6. Instructions — Negligence — Issues — Trials.
The issues in this case as to defendant's negligence and the last clear chance are Held to include an inquiry as to the proximate cause of the injury complained of an to require instruction thereon under the evidence.
7. Instruction — Negligence — Proximate Cause — Appeal and Error.
The error of the trial judge in his charge to the jury in failing to instruct upon the principle of the proximate cause of the defendant's negligence involved in an action for damage is not cured, in construing the charge as a whole by a definition of negligence and proximate cause stated in the beginning thereof, without explanation of the relation of the one to the other, and its application to the evidence.
CIVIL ACTION, tried before Webb, J., and a jury at October Term, 1917, of MECKLENBURG.
Thomas W. Alexander for plaintiff.
Osborne, Cocke Robinson for defendants.
This is an appeal by the defendants from a judgment rendered against them in the plaintiff's favor at the October Term, 1917, of the Superior Court of Mecklenburg County. The action arose (461) out of a collision between one of the defendant's street cars and the plaintiff's buggy, upon North Tryon Street, in the city of Charlotte, and was submitted to the jury upon issues which, with the answers thereto, were as follows:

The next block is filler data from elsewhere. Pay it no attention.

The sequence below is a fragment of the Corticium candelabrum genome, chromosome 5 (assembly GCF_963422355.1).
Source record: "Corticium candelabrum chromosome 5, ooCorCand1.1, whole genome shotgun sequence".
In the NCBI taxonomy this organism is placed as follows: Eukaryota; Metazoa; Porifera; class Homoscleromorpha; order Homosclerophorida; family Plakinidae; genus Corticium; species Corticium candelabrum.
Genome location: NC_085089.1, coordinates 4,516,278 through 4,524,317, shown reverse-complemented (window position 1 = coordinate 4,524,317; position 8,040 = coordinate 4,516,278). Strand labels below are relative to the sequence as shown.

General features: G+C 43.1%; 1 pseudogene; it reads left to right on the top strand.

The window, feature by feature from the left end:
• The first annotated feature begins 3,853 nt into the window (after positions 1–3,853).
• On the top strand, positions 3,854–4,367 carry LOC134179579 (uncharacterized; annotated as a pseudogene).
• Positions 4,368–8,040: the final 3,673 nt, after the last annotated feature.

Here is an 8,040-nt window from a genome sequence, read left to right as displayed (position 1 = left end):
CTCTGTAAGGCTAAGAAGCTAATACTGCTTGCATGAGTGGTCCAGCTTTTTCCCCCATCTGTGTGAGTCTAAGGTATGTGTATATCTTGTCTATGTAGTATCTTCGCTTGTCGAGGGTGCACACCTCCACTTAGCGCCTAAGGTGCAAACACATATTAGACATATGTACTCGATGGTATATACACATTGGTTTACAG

1. Was the plaintiff injured by the negligence of the defendants, as alleged in the complaint? Answer: "Yes."
2. Did the plaintiff by his own negligence contribute to his injury, as alleged in the answer? Answer: "Yes."
3. Notwithstanding the negligence of the plaintiff, could the defendants, by the exercise of ordinary care, have prevented the injury? Answer: "Yes."
4. What amount of damages, if any, is the plaintiff entitled to recover of the defendants? Answer: "$1,250."